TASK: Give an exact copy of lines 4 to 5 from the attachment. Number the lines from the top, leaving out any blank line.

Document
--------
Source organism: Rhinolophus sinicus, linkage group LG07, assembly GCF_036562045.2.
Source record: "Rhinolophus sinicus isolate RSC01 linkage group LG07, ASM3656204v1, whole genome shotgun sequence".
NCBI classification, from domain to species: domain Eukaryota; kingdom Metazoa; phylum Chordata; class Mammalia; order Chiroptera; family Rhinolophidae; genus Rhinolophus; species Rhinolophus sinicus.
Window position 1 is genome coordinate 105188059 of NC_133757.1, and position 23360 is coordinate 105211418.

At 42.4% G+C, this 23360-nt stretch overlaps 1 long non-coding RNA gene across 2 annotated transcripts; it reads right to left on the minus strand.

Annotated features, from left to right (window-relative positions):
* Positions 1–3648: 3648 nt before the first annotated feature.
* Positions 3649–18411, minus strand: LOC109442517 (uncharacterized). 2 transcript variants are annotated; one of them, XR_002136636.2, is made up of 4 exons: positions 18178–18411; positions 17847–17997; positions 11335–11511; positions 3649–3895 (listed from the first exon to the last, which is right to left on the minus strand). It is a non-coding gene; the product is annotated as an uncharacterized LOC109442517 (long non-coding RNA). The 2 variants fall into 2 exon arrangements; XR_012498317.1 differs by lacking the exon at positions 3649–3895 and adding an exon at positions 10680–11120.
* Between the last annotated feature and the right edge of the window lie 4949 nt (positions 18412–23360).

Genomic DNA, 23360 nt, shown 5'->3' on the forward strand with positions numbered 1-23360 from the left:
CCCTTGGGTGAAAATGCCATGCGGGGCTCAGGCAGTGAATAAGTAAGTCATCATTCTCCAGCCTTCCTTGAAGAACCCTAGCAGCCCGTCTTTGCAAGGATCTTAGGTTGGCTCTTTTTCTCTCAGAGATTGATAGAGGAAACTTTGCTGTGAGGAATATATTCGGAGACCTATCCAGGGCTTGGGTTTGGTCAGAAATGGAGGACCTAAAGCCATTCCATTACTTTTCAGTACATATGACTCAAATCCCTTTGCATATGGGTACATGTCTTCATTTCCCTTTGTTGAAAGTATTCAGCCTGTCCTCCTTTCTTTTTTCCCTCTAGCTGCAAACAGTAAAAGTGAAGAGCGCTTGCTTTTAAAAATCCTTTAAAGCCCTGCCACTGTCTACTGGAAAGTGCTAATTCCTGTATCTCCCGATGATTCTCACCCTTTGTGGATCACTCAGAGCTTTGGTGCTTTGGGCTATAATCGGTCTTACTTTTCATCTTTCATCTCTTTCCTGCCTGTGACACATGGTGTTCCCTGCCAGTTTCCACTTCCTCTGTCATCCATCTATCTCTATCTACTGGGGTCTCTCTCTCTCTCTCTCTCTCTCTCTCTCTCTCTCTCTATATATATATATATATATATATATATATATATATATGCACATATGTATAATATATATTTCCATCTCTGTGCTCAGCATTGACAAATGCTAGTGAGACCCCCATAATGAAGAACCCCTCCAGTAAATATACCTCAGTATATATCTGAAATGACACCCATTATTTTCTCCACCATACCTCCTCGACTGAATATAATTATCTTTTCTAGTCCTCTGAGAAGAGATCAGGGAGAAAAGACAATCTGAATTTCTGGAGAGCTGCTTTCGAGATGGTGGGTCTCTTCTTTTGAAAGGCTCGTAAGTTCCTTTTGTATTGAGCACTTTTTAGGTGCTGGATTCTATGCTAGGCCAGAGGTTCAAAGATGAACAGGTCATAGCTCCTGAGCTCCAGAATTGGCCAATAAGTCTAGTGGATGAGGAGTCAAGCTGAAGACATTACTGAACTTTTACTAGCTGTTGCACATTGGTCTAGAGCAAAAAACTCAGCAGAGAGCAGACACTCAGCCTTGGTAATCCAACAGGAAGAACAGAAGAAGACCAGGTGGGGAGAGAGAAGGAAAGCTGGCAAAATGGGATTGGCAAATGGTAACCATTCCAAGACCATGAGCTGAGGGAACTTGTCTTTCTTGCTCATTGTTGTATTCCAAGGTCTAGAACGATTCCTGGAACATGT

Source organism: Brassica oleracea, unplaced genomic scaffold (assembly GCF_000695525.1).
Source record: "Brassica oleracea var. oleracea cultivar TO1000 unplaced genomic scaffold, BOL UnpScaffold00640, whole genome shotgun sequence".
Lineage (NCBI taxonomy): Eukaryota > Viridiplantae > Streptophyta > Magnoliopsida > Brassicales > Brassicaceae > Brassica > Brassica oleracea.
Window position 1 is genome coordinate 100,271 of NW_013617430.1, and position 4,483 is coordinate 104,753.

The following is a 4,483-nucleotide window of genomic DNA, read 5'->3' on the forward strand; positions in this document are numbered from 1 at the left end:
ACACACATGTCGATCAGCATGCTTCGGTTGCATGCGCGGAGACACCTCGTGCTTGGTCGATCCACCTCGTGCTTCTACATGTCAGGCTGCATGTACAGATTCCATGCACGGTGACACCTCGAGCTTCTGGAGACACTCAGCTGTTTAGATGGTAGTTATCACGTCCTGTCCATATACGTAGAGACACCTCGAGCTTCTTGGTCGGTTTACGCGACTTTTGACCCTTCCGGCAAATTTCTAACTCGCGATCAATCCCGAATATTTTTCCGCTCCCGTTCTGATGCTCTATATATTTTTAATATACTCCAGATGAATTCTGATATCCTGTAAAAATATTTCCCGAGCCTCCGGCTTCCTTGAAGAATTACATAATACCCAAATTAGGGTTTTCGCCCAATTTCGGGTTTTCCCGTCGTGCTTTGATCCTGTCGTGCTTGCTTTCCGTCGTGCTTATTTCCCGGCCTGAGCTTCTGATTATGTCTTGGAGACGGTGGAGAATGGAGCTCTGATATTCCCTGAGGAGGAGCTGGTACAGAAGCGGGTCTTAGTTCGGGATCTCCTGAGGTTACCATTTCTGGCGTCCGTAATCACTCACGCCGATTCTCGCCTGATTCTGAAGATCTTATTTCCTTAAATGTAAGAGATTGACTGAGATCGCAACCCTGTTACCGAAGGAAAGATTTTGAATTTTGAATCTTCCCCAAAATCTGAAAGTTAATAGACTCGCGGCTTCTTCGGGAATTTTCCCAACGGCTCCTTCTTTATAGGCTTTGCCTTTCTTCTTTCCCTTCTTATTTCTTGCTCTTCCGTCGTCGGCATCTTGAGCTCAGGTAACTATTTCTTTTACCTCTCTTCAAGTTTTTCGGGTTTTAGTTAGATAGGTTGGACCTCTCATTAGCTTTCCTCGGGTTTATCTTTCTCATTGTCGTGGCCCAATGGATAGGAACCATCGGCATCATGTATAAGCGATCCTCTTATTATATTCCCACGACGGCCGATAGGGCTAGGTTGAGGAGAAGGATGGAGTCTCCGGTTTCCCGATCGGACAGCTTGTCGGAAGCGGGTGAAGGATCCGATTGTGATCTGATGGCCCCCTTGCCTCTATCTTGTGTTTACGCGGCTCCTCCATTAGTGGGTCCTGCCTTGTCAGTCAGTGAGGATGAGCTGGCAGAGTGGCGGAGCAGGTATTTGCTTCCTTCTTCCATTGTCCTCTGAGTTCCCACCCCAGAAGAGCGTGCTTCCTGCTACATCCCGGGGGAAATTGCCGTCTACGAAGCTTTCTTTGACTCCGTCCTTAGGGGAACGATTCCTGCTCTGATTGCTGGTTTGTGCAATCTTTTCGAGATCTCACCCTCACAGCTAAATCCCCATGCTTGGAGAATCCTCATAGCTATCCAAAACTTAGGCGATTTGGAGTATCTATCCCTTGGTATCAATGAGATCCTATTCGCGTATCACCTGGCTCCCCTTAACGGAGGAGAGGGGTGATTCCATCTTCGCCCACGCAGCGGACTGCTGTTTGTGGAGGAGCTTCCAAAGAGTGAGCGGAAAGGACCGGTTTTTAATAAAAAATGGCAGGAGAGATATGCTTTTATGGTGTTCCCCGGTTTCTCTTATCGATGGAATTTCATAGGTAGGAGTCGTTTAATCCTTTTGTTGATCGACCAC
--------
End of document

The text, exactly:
Window position 1 is genome coordinate 105188059 of NC_133757.1, and position 23360 is coordinate 105211418.

At 42.4% G+C, this 23360-nt stretch overlaps 1 long non-coding RNA gene across 2 annotated transcripts; it reads right to left on the minus strand.